Fig. 11 shows the embodiment of Figs. 8 and 9 inserted into a groove 36 in bone 10, prior to rotation of the anchor to cut into the bone and thus form an undercut in the bone to secure the anchor.
According to the embodiments shown in Figs. 8 and 9, the fastener 20, 20' is preferably provided with at least one, and preferably a plurality of ribs or fins 50, also having sharp pointed edges as shown in the embodiment illustrated, pointing downwardly and approximately perpendicularly from the substantially planar surfaces of the fastener. These fins and ribs are suitably shaped so as to cut into the bone or other object upon rotation of the fastener. These ribs or fins are provided to prevent the anchor from being pulled out of the bone when secured in the bone by forces tending to pull the fastener outwardly. These forces are shown generally by the arrow 60 of Fig. 12. As shown in Fig.
12, a fastener 20" provided without the fins or ribs 50 is more likely to be pulled out of the bone by forces exerted in the direction 60. The reason for this is that the fastener 20" will tend to deflect or curve as shown in phantom in Fig. 12 at 20A" due to the effect of the forces 60.
In order to minimize the tendency of the fastener 20" to pull out of the bone, fins 50 are provided which also cut into the bone downwardly when the fastener 20'' is rotated to form the undercut in the bone. As will be readily appreciated, as shown in Fig.
13, if a force 60 shown by the upwardly directed arrow is applied to the fastener, the additional lateral forces created by the fins or ribs 50, will tend to prevent the anchor from pulling out of its undercut. Although the fins or ribs 50 are shown on the bottom side of the fastener, they can also be provided on the top side, depending on the particular application. Furthermore, in order to assist in implantation of the fastener, the fins or ribs 50 may be formed so as to have a curved outline curving in the direction of the rotation applied to the fastener, as shown in Fig. 8.
Fig. 10 shows the anchor 20" with the ribs 50 in place in bone 10. As shown, the bone 10 includes an upper cortical layer 10A and a lower softer cancellous layer 10B, into which the fastener is implanted.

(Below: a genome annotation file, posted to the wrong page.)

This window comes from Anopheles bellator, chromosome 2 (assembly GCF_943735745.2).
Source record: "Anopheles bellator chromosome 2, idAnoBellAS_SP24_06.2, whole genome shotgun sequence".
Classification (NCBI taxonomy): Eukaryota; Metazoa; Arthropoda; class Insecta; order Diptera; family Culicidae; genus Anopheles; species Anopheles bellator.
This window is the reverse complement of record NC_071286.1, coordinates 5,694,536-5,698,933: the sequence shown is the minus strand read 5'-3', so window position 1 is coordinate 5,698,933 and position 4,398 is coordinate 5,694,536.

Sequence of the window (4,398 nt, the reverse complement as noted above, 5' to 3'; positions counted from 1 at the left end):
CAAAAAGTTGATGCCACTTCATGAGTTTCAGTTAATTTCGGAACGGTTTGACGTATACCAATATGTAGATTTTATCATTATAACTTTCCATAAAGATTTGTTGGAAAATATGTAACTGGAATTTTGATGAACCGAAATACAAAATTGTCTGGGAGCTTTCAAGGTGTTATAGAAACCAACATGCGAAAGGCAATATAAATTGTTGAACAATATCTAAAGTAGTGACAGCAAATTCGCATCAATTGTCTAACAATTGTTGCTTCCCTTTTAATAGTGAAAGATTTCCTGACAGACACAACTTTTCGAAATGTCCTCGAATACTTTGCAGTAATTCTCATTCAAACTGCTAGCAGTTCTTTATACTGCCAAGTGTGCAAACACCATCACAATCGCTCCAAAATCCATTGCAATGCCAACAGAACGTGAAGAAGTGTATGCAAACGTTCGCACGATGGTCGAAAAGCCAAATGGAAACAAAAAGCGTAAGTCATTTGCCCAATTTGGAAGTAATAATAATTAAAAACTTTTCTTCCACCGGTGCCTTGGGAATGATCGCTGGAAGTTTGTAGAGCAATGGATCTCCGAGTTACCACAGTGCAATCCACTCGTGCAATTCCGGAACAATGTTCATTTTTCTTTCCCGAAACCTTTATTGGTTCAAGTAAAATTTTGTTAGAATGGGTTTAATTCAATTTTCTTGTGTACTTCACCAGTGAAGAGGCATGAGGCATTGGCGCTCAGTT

Figs. 14, 15 and 16 show schematically and plan views, other shapes the fastener 20, 20', 20" can take. As shown in Fig. 14A, the fastener may take the shape of a propeller in plan view or have an hour glass shape as shown in Fig. 14B or the shape shown in Fig. 14C. Other shapes are equally possible as would be clear to those of skill in the art and depend upon the particular application.
Further, any of the embodiments shown can have fins or ribs 50. These are shown, for example, also in the embodiment of Figure 2.
If the invention is used in medical applications, the materials from which the invention are preferably made include implantable metallic alloys, e.g., stainless steel and titanium, polymers, e.g., nylon or other implantable biocompatible plastics. The materials may be absorbable or resorbable. The invention may also be made of a ceramic material. If the invention is used in other applications, e.g., as a non-medical fastener, it can be made of any suitable material.
Although the present invention has been described in relation to particular embodiments thereof, many other variations and modifications and other uses will become apparent to those skilled in the art. It is preferred, therefore, that the present invention be limited not by the specific disclosure herein, but only by the appended claims.
|Cited Patent||Filing date||Publication date||Applicant||Title|
|US5203787 *||19 Nov 1990||20 Apr 1993||Biomet, Inc.||Suture retaining arrangement|
|US5372604 *||18 Jun 1993||13 Dec 1994||Linvatec Corporation||Suture anchor for soft tissue fixation|
|Citing Patent||Filing date||Publication date||Applicant||Title|
|WO2001091670A1 *||25 May 2001||6 Dec 2001||Istituti Ortopedici Rizzoli||Button-shaped plate for reconstructive surgery of tendon-bone lesions|
|US6245082||9 Feb 2000||12 Jun 2001||Scimed Life Systems, Inc.||System for attaching a urethral sling to a suture|
|Cooperative Classification||A61B2017/0417, A61B17/0401|
|12 Dec 1996||AL||Designated countries for regional patents|